No one seemed to care that Bian was old enough to be Lilette’s father, that he already had three wives and dozens of children. All that mattered was that he’d showered her with fabulous clothes, brooches, and winking rings—all of which only made his wives hate her. The fact that Lilette didn’t want the gifts or the attention only seemed to make them hate her more.
Pan looked Lilette up and down. She reached out, stopping just shy of touching the fine silk before withdrawing her hand. “Sit down.”
Lilette sat gingerly on a large rock Pan had draped with palm leaves to protect her clothing. She studied the other girls, Pan’s younger sisters. All seven of them were chatting happily as they plaited flowers in each other’s hair. They all looked very much alike with their darker skin, curling black hair, and laughing, almond-shaped eyes—very different from Lilette’s golden skin, pale hair, and brilliant turquoise eyes.
Pan’s quick fingers worked rich-smelling oils into Lilette’s hair before tugging a little more roughly than necessary at the knots with the comb. “You’re hair is so thin,” Pan complained as she bound Lilette’s hair into complicated rolls and poufs. She placed three white orchids, the symbol of fertility, behind her ear. Lilette brushed her fingertips along the petals, resisting the urge to rip the flowers from her hair.
Pan’s next younger sister knelt behind Pan and watched them shyly. “Sing for us, Auntie,” she said.
Lilette held back a wince at being called Auntie. She studied the cluster of girls who would be her stepdaughters if she failed to escape tonight. She imagined Bian’s dark eyes watching her, possessing her, and she shuddered.
Lilette took a deep breath and sang one of Fa’s songs.
Down to the depths of the stream you must pour
Heartache and loneliness, hurt, and what’s more,
Missed opportunities passing you by.
Mistakes and aches, let them fly
stream of forgetting.
The world around Lilette stilled, waiting for something more, but she hadn’t sung the words in the Creators’ language—the language of power. She’d buried her knowledge of that language so deep she could only remember one song, and that one only recently.
As last note drifted away, the elements slowly went back to sleep. In the quiet that followed, Lilette fingered the phoenix carved into the decorative comb Salfe had given her. It was the only thing of value she truly owned. The only thing she’d take with her when she escaped.
Pan tugged the comb from her fingers and slipped it into Lilette’s hair. “Not quite straight,” she murmured and shifted it. The comb suddenly jerked out, taking some of Lilette’s hair with it. She yelped and whirled to look at Pan. At the look on her friend’s face, the words she might have said froze in her throat. She followed Pan’s gaze to see a man watching them from the shadows—probably Quo, one of Pan’s many brothers.
But instead of running away in shame for having been caught watching the women swimming, he slowly rose to his feet. Lilette took a breath to threaten to tell Bian, but the man stepped into the light. Lilette didn’t recognize him, which was impossible. She knew everyone on their small island.
Her mouth came open in a noiseless gasp. He’d spoken in her native tongue—Kalarian. And used her full name. No one had called her that in eight years.
She rose to her feet and took in his dark hair bound in a queue, the fine features and full mouth. But it was the poised way he stood, the leather-and bronze-studded armor he wore that gave him away. She realized with a start that she did know this man.
Chen had come to kill her, just as his father had killed her parents. The fear that had long slumbered in Lilette roared to life, and the air seemed thin and wavering. “It can’t be.”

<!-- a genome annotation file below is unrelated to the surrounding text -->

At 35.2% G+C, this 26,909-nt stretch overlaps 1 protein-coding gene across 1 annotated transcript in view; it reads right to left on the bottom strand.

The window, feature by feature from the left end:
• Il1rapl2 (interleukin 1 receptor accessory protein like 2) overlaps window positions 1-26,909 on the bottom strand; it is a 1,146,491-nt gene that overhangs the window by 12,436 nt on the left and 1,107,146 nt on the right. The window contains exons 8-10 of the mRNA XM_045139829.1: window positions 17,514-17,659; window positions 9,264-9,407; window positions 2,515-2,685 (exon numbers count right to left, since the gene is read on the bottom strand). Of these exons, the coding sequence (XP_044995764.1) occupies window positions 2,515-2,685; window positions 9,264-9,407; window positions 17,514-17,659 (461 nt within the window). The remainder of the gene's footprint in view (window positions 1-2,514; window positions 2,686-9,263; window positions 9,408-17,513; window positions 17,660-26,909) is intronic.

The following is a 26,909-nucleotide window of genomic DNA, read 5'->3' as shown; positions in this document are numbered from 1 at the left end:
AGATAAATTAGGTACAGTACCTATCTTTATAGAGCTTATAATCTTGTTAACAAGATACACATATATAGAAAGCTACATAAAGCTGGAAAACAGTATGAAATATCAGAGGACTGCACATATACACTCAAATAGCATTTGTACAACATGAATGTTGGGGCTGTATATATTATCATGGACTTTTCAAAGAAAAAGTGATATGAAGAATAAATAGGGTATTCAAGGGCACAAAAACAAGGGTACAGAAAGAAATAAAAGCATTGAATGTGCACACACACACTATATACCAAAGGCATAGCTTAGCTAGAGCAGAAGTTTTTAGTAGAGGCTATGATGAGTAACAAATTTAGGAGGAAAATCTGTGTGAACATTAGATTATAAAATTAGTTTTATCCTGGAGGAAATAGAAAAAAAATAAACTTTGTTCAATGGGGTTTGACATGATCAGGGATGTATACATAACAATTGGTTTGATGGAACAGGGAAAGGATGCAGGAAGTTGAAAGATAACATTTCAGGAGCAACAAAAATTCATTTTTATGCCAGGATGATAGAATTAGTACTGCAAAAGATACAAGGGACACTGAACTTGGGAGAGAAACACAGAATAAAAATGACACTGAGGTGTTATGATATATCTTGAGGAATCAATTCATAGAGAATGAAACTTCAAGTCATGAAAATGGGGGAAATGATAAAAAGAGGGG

“Who are you?” Pan’s voice came out breathy.
Where were Bian’s sons? Lilette was suddenly frightened for them. They would be worse than useless against Chen.
“Quo? Zu? Ji?” Pan called. When they didn’t answer, her face paled and she cleared her throat. “What do you want?”
“He’s come to murder me,” Lilette answered.
Chen’s brow furrowed as he turned to her. “Murder you? No. You will become my concubine.”
Lilette narrowed her gaze. “I don’t believe you.”
Pan puffed out her chest in a show of bravado. “You can’t have her. She’s already taken.”
Lilette rested her hand on Pan’s shoulder in warning.
“Yes,” Chen agreed. “Long ago.” He motioned with one hand. Dozens of men eased from the shadows of the jungle, the sharp sunlight of midday revealing their leather armor reinforced with bronze studs. Each man carried two long swords at his waist or across his back. Some also carried halberds, the wicked blades resembling half moons. The heavily armed men blocked the way back to the village.
Lilette and the others made to dive into the pool, but soldiers appeared at the base of the cliff. They were surrounded.
“Quo! Ji! Zu!” Pan cried for her brothers, this time her voice full of fear instead of supplication.
“Are you looking for them?” At a gesture from Chen, the soldiers brought forth three boys who were almost men. Each was bound and gagged, eyes wide with fright. Quo’s cheek was swollen and his face bloodied.
Chen eyed Lilette up and down. “This isn’t going to be nearly as arduous as I thought.”
She knew firsthand this man’s ruthlessness. If she didn’t do something soon, everyone would die. “Let them go.”
He cocked an eyebrow. “Are you giving me an order?”
She swallowed. “If what you say is true—if you really mean to make me your concubine—I’ll come quietly.”
Chen looked pointedly at the men surrounding the females. “You’ll come either way.”
Lilette’s hand snaked out and grabbed Pan’s knife from its sheath. She held the blade to her throat, hoping against hope he’d spoken the truth before and didn’t mean to kill her.
Some of the cockiness fled Chen’s face. “You won’t use that.”
Lilette pressed down and the tip bit into her skin. Her flesh parted, the metal sliding inside her. Blood dripped down her neck, soaking her beautiful robes.
“Chen!” said one of his soldiers, a man with a scar that stretched from one mangled ear all the way across his cheek before biting into his nose.
Chen stretched his hand toward Lilette, palm forward, and spoke to his men. “Let them go. I have no need for them.”